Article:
party’s claim implausible, that party must come forward with more
persuasive evidence than would otherwise be necessary to show
that there is a genuine issue for trial.”
Cal. Arch’l Bldg.
Prods., Inc. v. Franciscan Ceramics, Inc., 818 F.2d 1466, 1468
(9th Cir. 1987) (citing Matsushita Elec. Indus. Co., 475 U.S. at
Accord Addisu, 198 F.3d at 1134 (“There must be enough
doubt for a ‘reasonable trier of fact’ to find for plaintiffs in
order to defeat the summary judgment motion.”).
All evidence and inferences must be construed in the
light most favorable to the nonmoving party.
Inc., 809 F.2d at 631.
T.W. Elec. Serv.,
Inferences may be drawn from underlying
facts not in dispute, as well as from disputed facts that the
judge is required to resolve in favor of the nonmoving party.
When “direct evidence” produced by the moving party
conflicts with “direct evidence” produced by the party opposing
summary judgment, “the judge must assume the truth of the
evidence set forth by the nonmoving party with respect to that
This is a diversity action.
See ECF No. 1.
courts sitting in diversity apply state substantive law and
federal procedural law.
See Snead v. Metro. Prop. & Cas. Ins.
Co., 237 F.3d 1080, 1090 (9th Cir. 2001).
state law, a federal court is bound by the decisions of a state’s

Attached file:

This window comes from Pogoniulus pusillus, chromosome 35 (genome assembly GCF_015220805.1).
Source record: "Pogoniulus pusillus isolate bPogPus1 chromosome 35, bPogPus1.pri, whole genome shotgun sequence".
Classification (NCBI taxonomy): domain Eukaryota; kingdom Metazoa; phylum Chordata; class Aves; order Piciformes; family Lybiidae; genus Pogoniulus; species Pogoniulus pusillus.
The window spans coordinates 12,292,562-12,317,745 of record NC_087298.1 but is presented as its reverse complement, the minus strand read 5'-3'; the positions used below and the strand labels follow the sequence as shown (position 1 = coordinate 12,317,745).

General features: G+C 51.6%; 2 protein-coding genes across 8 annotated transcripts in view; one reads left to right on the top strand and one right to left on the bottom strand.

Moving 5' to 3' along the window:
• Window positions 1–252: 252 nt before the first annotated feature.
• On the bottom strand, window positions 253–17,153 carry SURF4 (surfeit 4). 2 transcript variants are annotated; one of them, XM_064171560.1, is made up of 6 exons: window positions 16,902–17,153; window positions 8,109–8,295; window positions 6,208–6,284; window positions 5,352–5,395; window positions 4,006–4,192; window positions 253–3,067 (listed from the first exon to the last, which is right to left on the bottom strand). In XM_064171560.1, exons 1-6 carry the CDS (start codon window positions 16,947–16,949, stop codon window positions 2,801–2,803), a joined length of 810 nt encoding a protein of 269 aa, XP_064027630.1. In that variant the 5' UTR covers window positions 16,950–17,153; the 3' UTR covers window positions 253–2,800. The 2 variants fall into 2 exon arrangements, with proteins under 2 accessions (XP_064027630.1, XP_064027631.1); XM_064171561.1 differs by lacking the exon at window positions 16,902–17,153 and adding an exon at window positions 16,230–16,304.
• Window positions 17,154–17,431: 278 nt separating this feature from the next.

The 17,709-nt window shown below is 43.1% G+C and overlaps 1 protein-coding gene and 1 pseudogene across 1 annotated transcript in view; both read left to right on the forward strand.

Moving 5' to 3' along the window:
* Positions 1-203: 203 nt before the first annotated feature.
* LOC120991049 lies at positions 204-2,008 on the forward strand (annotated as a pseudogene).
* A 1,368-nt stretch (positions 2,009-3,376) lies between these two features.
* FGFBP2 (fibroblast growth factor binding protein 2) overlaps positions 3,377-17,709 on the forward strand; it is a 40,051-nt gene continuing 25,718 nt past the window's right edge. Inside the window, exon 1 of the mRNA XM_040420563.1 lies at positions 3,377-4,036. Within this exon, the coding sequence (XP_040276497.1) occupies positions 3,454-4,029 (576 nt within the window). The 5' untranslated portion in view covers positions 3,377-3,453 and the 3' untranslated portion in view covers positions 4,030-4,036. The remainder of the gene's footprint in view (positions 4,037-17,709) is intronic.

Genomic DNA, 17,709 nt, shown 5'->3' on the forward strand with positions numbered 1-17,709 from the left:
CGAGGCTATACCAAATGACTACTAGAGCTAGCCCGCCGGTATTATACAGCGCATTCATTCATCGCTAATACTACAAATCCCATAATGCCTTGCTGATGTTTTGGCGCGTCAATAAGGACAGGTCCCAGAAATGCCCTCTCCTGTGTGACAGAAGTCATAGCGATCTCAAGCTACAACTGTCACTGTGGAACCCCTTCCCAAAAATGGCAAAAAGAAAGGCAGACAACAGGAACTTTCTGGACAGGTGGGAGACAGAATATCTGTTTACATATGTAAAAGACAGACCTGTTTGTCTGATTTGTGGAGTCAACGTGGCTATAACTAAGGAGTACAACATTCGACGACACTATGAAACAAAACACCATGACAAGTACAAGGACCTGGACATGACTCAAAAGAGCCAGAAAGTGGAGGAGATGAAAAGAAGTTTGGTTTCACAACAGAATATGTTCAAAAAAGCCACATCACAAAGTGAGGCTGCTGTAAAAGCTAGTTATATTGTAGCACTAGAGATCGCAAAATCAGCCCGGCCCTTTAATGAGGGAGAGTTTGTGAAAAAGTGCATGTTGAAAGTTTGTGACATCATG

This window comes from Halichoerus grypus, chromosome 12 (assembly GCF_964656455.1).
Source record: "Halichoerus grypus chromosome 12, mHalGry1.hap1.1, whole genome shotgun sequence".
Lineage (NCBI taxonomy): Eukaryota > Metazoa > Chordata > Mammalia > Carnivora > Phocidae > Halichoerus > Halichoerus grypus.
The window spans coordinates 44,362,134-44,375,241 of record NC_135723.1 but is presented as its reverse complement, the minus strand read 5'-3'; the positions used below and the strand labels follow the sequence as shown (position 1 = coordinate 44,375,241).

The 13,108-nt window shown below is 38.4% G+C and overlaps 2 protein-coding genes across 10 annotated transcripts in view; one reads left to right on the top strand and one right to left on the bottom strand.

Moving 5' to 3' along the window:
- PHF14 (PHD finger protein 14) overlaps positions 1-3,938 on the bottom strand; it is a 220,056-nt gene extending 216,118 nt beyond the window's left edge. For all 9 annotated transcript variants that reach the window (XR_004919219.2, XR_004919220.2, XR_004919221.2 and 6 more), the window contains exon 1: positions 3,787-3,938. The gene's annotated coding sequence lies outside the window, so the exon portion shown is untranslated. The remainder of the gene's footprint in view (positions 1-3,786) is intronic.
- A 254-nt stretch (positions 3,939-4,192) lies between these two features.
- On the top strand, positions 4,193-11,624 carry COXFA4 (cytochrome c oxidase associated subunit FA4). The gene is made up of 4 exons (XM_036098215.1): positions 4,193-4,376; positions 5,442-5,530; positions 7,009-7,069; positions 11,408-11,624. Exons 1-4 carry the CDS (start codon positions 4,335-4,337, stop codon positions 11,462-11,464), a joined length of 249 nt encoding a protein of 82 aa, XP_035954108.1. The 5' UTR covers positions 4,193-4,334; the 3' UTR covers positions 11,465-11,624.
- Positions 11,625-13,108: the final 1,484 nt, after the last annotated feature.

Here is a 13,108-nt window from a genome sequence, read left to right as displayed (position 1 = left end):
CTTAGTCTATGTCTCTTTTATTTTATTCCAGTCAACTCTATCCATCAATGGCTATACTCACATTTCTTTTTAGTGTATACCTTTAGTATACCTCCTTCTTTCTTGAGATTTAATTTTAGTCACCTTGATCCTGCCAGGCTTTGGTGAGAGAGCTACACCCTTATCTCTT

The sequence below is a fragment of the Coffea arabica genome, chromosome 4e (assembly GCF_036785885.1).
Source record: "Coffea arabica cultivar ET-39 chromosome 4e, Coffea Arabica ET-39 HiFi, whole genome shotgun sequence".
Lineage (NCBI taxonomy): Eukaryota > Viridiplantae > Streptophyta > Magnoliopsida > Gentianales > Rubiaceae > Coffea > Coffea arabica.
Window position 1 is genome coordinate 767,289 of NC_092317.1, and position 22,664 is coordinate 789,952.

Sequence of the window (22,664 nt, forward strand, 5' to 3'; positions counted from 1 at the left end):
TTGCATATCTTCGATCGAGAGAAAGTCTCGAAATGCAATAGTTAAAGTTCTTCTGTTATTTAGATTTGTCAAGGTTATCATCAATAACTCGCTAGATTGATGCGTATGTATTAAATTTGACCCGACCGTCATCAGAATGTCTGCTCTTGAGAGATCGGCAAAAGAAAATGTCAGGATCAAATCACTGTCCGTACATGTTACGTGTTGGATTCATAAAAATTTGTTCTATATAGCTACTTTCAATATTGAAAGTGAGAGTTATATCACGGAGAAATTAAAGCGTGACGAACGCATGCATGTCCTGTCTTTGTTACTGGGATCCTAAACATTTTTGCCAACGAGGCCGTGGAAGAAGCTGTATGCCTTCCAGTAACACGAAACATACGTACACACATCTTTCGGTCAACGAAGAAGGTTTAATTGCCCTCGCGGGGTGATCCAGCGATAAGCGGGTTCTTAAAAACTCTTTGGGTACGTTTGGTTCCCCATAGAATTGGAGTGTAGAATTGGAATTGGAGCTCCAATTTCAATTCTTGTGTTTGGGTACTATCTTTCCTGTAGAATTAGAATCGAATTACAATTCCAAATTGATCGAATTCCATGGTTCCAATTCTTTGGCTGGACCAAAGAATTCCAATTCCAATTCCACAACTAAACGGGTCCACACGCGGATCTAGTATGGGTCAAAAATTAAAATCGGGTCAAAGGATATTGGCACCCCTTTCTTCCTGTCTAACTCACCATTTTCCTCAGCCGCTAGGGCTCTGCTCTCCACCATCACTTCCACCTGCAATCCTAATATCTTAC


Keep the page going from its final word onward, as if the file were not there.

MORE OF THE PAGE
Ariz. Elec. Power Coop. v. Berkeley, 59 F.3d 988,
991 (9th Cir. 1995).
In the absence of such a decision, federal
courts attempt to predict how the highest state court would
decide the issue, using intermediate appellate court decisions,
decisions from other jurisdictions, statutes, treatises, and
restatements as guidance.
Id.; see also Burlington Ins. Co. v.
Oceanic Design & Constr., Inc., 383 F.3d 940, 944 (9th Cir. 2004)
(“To the extent this case raises issues of first impression, our
court, sitting in diversity, must use its best judgment to
predict how the Hawaii Supreme Court would decide the issue.”
(quotation and brackets omitted)).
General Law Concerning Insurance Policies.
Under Hawaii law, general rules of contract
construction apply to the interpretation of insurance contracts.
Dawes v. First Ins. Co. of Haw., 77 Haw. 117, 121, 883 P.2d 38,